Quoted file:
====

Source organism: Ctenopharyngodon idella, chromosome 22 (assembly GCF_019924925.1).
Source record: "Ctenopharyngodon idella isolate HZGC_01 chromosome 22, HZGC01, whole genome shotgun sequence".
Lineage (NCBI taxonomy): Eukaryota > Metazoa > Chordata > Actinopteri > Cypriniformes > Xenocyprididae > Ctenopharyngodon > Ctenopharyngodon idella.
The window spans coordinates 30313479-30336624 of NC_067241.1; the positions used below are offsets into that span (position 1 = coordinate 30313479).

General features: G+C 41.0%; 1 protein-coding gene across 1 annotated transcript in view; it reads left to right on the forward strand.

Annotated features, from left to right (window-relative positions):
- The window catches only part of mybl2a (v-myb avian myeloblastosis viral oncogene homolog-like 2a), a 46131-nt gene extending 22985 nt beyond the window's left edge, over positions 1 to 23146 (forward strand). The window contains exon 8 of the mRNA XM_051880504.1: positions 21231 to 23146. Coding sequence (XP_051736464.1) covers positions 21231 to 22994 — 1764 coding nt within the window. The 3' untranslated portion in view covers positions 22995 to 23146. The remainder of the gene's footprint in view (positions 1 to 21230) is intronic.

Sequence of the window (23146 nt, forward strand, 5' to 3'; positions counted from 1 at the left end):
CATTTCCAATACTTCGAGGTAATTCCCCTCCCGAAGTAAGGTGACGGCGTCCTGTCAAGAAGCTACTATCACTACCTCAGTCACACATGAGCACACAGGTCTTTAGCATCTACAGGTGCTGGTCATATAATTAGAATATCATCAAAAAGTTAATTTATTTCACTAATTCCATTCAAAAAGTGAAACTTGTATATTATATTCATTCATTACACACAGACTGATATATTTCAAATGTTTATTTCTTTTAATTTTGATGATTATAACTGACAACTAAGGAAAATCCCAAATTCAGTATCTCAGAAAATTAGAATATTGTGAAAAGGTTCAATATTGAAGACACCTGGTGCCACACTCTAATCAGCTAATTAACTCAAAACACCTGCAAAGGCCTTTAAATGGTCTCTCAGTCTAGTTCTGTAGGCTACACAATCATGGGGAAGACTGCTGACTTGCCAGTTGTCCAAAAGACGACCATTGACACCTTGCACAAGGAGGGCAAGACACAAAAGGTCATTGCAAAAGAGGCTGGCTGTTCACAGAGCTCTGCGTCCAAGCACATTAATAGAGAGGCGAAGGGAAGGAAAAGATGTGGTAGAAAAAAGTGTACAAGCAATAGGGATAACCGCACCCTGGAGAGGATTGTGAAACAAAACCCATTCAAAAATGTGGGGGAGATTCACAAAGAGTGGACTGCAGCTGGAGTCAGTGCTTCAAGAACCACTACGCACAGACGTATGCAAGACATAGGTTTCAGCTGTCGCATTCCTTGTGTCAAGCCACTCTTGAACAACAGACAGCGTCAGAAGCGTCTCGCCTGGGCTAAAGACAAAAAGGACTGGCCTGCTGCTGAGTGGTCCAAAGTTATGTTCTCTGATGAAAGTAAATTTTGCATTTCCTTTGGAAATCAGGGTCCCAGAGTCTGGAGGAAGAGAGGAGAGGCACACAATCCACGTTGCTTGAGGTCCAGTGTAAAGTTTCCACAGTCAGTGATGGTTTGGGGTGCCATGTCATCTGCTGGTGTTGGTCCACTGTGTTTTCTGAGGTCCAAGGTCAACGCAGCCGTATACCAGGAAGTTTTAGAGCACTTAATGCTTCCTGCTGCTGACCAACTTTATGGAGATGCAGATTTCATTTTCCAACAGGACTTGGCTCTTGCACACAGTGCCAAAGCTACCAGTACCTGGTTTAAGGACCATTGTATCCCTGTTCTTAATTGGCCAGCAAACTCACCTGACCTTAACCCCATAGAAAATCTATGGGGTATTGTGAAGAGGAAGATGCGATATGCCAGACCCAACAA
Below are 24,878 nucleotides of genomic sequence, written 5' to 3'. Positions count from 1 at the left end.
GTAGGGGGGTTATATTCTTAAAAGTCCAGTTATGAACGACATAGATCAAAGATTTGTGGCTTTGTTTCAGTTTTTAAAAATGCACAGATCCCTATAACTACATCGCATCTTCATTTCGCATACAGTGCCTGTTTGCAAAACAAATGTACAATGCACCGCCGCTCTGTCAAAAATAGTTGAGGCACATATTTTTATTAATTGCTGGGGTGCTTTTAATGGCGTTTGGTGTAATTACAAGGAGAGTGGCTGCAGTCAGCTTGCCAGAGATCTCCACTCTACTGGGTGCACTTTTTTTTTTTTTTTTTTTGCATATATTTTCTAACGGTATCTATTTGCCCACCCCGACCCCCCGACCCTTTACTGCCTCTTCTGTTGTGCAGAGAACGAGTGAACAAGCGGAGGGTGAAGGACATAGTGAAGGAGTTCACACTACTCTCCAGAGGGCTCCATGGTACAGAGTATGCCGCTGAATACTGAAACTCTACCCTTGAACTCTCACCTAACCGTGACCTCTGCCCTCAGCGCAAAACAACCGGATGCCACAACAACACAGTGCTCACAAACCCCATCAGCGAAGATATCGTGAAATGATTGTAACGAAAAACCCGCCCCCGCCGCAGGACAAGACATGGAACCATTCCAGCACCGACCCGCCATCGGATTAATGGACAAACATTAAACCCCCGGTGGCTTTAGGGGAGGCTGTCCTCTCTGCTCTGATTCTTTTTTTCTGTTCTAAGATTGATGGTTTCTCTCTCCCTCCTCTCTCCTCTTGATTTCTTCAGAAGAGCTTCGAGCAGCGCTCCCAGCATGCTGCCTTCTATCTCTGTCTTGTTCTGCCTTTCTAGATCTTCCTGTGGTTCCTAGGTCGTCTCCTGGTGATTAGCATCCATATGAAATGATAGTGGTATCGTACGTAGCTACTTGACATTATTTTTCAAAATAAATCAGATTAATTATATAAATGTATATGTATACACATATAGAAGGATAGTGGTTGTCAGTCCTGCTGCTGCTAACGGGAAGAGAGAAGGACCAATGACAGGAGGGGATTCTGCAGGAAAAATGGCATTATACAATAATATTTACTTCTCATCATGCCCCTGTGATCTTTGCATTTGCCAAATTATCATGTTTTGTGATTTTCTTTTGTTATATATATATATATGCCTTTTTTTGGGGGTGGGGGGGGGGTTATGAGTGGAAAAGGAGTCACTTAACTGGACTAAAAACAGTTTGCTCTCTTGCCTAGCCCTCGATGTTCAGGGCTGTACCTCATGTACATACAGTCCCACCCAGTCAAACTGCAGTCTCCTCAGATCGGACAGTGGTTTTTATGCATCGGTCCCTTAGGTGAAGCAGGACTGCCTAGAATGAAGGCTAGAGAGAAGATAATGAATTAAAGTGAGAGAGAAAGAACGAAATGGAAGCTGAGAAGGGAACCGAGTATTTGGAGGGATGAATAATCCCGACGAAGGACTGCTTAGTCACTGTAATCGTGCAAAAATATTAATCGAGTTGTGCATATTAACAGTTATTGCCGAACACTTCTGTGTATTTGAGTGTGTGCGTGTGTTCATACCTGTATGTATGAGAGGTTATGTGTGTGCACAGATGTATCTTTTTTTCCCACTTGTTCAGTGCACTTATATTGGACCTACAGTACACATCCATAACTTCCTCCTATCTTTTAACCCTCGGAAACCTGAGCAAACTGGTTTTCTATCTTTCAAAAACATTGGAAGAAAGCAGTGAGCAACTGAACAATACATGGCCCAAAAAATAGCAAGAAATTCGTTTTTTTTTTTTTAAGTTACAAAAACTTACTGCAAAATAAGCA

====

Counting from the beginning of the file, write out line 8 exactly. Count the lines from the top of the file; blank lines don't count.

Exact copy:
Sequence of the window (23146 nt, forward strand, 5' to 3'; positions counted from 1 at the left end):